Preservatives can desirably be incorporated into the compositions of this invention to protect against the growth of potentially harmful microorganisms. While it is in the aqueous phase that microorganisms tend to grow, microorganisms can also reside in the oil phase. As such, preservatives which have solubility in both water and oil are preferably employed in the present compositions. Suitable traditional preservatives are alkyl esters of parahydroxybenzoic acid. Other preservatives which have more recently come into use include hydantoin derivatives, propionate salts, and a variety of quaternary ammonium compounds. Cosmetic chemists are familiar with appropriate preservatives and routinely choose them to satisfy the preservative challenge test and to provide product stability. Particularly preferred preservatives are methyl paraben, propyl paraben, butyl paraben, imidazolidinyl urea, sodium dehydroacetate and benzyl alcohol. The preservatives should be selected having regard for the use of the composition and possible incompatibilities between the preservatives and other ingredients. Preservatives are employed in amounts ranging from about 0.01% to about 2% by weight of the composition. In a preferred embodiment, preservatives (antimicrobials) will be absent from the composition with the exception of pentylene glycol which has preservative activity.
Minor adjunct ingredients may also be included such as fragrances, antifoam agents, opacifiers and colorants, each in their effective amounts to accomplish their respective functions. Skin active materials may also be formulated with compositions of the present invention. These actives include retinoids such as retinol, retinyl palmitate and retinyl linoleate, alpha-hydroxycarboxylic acids, salicylic acid, potassium glycherrizinate, alpha-bisabolol and combinations thereof. Amounts of these materials may range anywhere from about 0.0001 to about 5% by weight.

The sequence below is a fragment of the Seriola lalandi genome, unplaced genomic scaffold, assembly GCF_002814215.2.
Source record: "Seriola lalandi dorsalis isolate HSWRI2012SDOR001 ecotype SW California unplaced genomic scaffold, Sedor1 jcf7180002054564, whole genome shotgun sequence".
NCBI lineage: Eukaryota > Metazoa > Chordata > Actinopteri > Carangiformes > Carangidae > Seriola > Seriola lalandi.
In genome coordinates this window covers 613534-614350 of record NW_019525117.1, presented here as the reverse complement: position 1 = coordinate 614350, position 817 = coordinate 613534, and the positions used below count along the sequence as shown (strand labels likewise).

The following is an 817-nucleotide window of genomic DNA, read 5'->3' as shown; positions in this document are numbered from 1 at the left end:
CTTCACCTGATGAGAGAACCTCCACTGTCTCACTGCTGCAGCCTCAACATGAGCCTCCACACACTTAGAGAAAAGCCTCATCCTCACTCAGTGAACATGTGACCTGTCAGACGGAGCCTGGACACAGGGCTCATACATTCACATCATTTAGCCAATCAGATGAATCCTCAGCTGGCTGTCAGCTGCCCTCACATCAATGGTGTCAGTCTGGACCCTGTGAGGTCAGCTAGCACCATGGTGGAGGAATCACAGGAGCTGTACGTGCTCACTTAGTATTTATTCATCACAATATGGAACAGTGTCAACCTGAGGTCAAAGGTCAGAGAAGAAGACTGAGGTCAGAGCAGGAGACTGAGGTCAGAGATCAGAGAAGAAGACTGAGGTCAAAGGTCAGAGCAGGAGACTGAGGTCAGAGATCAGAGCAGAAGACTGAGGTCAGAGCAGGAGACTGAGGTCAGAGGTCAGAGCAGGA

Except in the operating and comparative examples, or where otherwise explicitly indicated, all numbers in this description indicating amounts of material ought to be understood as modified by the word “about”.
The following examples will more fully illustrate the embodiments of this invention. All parts, percentages and proportions referred to herein and in the appended claims are by weight unless otherwise illustrated.
A series of cosmetic compositions typical of the present invention are reported in the Table below. These are gel emulsions.
A clinical study was performed on a base composition similar to the base composition in Example 1.
The base formula included polysiloxane elastomer as well as an irritating anionic surfactant, cetearyl phosphate (available as Amphisol®). The base was compared with an identical formulation that further contained 0.25% gorgonian extract (in butylene glycol).
The clinical study involved applying the control base formula to one arm and the gorgonian extract containing formula to the other. Test sites were dosed with 2 mg per cm2. Test materials remained on the skin for 30 minutes, at which time a chromameter reading (L*a*b* values) were taken and the change from zero time in a* values were calculated.
The average change in a* for the base and base/gorgonian extract were respectively 2.06 and 1.60. It is evident that the gorgonian extract had a significant influence on reducing the redness of irritation over the applied area. Significance of the results were evaluated by t-test statistical analysis. The base and base/gorgonian extract respectively had a t-test error of 0.05 and 0.45.
The foregoing description and examples illustrate selected embodiments of the present invention. In light thereof variations and modifications will be suggested to one skilled in the art, all of which are within the spirit and purview of this invention.